Friday, March 09, 2007

An open letter to Dr. Dobson

Recently, I read the letter that you and others sent to the National Association of Evangelicals, urging them to step away from the issue of global warming, and to stop shifting “the emphasis away from the great moral issues of our time, notably the sanctity of human life, the integrity of marriage and the teaching of sexual abstinence and morality to our children.” I also read some of the rebuttals you received from people like Jim Wallis and Brian McLaren.

Dr. Dobson, this whole thing makes me heart-sick. It troubles me that a man of your influence cannot see that the “great moral issues” might also include the fact that over 800 million people in this world are still living with hunger. What about the fact millions of people are dying of HIV/AIDS? And what about the fact that, because of the greed and excessive consumerism in “developed” countries, global warming is having the most profoundly damaging effect on the poor and vulnerable?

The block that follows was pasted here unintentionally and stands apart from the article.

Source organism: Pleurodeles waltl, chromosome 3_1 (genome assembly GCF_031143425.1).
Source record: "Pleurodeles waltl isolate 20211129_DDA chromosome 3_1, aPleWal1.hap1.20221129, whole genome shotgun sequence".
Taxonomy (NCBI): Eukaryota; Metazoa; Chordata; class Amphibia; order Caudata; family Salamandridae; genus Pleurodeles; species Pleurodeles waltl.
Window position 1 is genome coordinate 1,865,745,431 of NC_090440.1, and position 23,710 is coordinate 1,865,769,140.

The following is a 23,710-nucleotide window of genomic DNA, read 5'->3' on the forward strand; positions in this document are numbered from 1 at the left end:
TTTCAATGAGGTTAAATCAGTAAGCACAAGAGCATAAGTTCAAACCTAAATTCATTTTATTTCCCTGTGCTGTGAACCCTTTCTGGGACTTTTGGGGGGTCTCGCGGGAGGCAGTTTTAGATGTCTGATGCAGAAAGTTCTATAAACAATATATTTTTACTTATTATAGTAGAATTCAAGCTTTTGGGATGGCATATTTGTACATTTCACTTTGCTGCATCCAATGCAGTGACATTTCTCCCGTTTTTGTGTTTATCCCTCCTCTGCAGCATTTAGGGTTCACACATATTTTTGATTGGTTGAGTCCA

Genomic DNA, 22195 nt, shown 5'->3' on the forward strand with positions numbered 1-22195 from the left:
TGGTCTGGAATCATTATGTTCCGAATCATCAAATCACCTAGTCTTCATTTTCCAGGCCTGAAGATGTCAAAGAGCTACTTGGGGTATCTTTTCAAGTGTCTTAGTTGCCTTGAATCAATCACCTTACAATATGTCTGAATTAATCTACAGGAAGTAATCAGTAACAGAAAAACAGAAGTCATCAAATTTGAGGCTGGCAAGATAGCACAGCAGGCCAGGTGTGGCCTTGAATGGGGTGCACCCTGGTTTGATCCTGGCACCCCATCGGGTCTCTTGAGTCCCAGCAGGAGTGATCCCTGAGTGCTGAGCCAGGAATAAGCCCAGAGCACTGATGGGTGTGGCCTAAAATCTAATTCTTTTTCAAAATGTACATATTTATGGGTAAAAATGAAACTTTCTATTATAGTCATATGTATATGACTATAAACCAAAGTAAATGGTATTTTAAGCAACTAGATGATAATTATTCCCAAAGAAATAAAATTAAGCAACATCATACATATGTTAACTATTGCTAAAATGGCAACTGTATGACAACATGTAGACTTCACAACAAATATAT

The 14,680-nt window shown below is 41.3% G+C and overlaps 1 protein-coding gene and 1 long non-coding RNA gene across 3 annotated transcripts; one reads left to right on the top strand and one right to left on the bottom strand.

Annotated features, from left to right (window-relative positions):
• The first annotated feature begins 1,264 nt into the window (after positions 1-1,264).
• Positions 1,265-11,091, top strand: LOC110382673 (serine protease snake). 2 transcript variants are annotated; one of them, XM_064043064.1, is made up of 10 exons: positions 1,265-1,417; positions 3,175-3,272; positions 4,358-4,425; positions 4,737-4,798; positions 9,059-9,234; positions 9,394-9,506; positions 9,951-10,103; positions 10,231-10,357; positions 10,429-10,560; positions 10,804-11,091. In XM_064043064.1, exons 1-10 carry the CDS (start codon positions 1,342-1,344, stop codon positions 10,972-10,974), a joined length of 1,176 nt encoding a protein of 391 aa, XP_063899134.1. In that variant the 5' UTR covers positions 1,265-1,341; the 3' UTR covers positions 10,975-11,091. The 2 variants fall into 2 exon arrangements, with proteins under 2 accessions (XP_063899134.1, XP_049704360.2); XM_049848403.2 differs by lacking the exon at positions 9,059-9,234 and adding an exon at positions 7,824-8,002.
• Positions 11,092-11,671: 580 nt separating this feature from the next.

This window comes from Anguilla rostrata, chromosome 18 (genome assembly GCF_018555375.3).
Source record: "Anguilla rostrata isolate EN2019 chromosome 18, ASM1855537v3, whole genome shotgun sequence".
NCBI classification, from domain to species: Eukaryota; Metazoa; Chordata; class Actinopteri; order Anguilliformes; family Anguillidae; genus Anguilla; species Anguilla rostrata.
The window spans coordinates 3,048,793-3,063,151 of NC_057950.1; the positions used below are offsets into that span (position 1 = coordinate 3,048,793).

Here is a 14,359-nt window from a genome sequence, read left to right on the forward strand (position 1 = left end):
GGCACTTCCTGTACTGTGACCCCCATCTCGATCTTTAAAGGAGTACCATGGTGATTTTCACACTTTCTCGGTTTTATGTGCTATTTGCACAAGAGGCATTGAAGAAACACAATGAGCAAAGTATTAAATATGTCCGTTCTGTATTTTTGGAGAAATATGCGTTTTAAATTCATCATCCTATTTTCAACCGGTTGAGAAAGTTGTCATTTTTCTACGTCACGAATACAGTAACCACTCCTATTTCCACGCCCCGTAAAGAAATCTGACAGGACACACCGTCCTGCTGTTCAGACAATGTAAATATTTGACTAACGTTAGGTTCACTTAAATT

I have read through the gospels several times, Dr. Dobson, and every time I do, I am reminded that one of the things that Jesus talks about the most is that we should care for the poor. Where does that fit into your “great moral issues”? If someone does not even have enough food to eat and has to put their child to bed hungry every night, how can you have the audacity to tell them that the only thing Christians should be concerned about are morality, abortion, and the evils of same-sex marriage?